John & Anne Wiley

2013/03/06

Islander Adventure

Well, we’re seriously talking about another Big Adventure. This one we’re calling our Islander Adventure because our biggest new destination is the Bahamas. Getting there would involve flying about 55 miles across the water from West Palm Beach, Florida.  About five minutes of that flight would be beyond gliding distance to land, but the water’s warm and there are lots of boats that could give aid. We have lots of planning and packing to do, both before we go and along the way. Here’s our initial idea for a route.

Islander Adventure Route

Islander Adventure Route

As you can see (a little more clearly if you click to view the largest version) we also hope to fly the Florida Keys, and go beyond Bahama possibly all the way to the Virgin Islands. The southern route across the country would of course be our likely path East, coming home on a more northerly route. In case you’re wondering about the little jag on the border at Texas, that’s Big Bend that looked fascinating from a distance when we landed at Marfa, TX.

Weather will pretty much decide our timing and route. Like when an overnight stop on Prince Edward Island turned into a week. Or when we went to lovely Dubuque, IA because we couldn’t get any further from Iowa City where we’d taken off half an hour earlier.  So I smile looking at this map.

Whim will be the second largest factor. “Oh, that looks interesting,” has led to many diversions on our prior Adventures. What sorts of whims will we encounter in this Islander Adventure?

Islander Whim

Islander Whim

We’re bringing “Sev” our new Nexus 7 tablet with the great free Avare aviation app that’s going to pay for Sev with savings on FAA charts and documents, while making them much easier to use in flight. Maybe Anne will post some notes here on Sev along the way, and I’ll hopefully do some here on my MacBook named “Art.” Even if our words and pix aren’t interesting for anyone else, they’re fun for us to read because they bring back a flood of wonderful memories. Hope you’ll enjoy flying along with us! 🙂

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2013/03/07

Why?

Sometimes when we go on Big Adventures we wonder aloud, “Why did we ever leave Santa Barbara?” It’s not that we’re snobs, nor that there aren’t other parts of the continent that are spectacularly beautiful. It’s not even all the excellent arts, culture and fun entertainments here. It’s not reason at all. Just a gut reaction when we fly over local scenes like this.

4731 Why Leave This?

4731 Why Leave This?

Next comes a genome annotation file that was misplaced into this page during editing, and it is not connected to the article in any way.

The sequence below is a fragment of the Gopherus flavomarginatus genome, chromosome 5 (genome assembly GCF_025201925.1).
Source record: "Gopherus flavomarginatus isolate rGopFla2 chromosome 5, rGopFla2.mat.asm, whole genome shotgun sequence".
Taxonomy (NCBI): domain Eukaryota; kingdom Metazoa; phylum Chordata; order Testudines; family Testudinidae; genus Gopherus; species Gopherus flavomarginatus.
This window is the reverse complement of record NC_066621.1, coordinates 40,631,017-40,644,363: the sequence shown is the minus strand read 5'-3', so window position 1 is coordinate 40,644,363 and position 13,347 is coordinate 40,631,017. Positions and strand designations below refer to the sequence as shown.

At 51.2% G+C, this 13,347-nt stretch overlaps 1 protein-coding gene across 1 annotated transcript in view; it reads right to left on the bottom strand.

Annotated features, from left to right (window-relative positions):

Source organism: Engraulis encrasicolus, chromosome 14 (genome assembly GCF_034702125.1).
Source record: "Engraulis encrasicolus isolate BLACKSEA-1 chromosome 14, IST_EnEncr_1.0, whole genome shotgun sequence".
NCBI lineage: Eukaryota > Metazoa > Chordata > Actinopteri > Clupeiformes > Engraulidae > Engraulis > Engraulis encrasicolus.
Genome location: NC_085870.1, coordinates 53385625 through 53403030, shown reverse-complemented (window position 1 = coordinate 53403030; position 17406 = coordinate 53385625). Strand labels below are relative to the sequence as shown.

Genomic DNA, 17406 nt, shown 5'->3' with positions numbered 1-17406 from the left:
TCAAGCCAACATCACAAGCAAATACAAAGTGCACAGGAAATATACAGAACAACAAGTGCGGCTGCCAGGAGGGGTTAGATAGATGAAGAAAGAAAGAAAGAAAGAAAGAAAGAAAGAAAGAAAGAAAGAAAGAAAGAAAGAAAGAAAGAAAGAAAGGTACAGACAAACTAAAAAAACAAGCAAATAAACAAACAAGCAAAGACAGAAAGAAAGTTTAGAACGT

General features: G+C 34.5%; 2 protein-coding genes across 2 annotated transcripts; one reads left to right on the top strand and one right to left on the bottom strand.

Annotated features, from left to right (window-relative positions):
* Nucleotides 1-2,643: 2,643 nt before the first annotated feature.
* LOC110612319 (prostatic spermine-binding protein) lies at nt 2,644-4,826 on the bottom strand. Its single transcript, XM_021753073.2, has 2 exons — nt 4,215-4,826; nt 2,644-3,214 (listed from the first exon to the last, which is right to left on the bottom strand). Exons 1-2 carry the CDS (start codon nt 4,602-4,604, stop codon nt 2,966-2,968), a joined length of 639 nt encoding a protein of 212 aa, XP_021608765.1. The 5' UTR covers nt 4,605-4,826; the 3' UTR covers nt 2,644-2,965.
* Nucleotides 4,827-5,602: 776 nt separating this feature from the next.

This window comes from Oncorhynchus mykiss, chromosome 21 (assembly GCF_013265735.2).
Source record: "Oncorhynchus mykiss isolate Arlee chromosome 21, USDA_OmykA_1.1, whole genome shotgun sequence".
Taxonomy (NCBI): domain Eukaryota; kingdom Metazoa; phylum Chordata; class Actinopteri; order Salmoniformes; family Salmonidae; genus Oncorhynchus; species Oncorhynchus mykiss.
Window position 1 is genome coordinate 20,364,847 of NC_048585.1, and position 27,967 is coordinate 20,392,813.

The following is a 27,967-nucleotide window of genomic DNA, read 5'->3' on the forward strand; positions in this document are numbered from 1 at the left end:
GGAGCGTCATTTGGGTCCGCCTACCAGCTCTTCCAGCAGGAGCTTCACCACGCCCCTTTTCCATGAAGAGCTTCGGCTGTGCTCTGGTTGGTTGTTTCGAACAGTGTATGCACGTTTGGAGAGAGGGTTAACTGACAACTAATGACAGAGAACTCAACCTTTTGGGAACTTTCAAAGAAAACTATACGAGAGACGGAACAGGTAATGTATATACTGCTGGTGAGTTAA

We live in a modest low-rent place so we can afford to be here, and we scrimp on everything else so we can fly. But maybe we still enjoy it more than some of the people living high on the hillsides in mansion estates like these.

4729 High Life

4729 High Life

I guess the secret to happiness is being happy with where you are and what you have.

2013/03/11

Winter

When we lived in the Pacific Northwest, a notion like flying across the continent to the Caribbean was very attractive on March 10. Today was a typical mid-70s crystal blue calm here, so Winter is a different visceral experience. We’re excited to finally visit that part of the world (a first for both of us), yet I wonder what weather we’re leaving this for.

4737 Hills of Home

4737 Hills of Home

Even looking out the window at scenes like this, it’s fun to focus on maps. I’ll be reading a lot about flying in the Caribbean, talking with pilots who do it a lot, and possibly even meeting up with pilots flying there at the same time. Meanwhile I spent some time this afternoon putting together a mosaic of maps to get a rough idea of the distances. Later I’ll plan some actual fuel stops and stretch breaks and we’ll choose our overnight stops. For the Florida Keys, it looks pretty simple compared with our Big Adventures all over the rest of the continent.

Keys Route

Keys Route

Between whim and weather, the actual route we fly will surely be quite different but this is a great place to start. When I see Key Largo on a planning map for our flight, the beauty outside right now dims into a very pleasant background. Looking at the Caribbean part of our upcoming Islander Adventure is even more enchanting.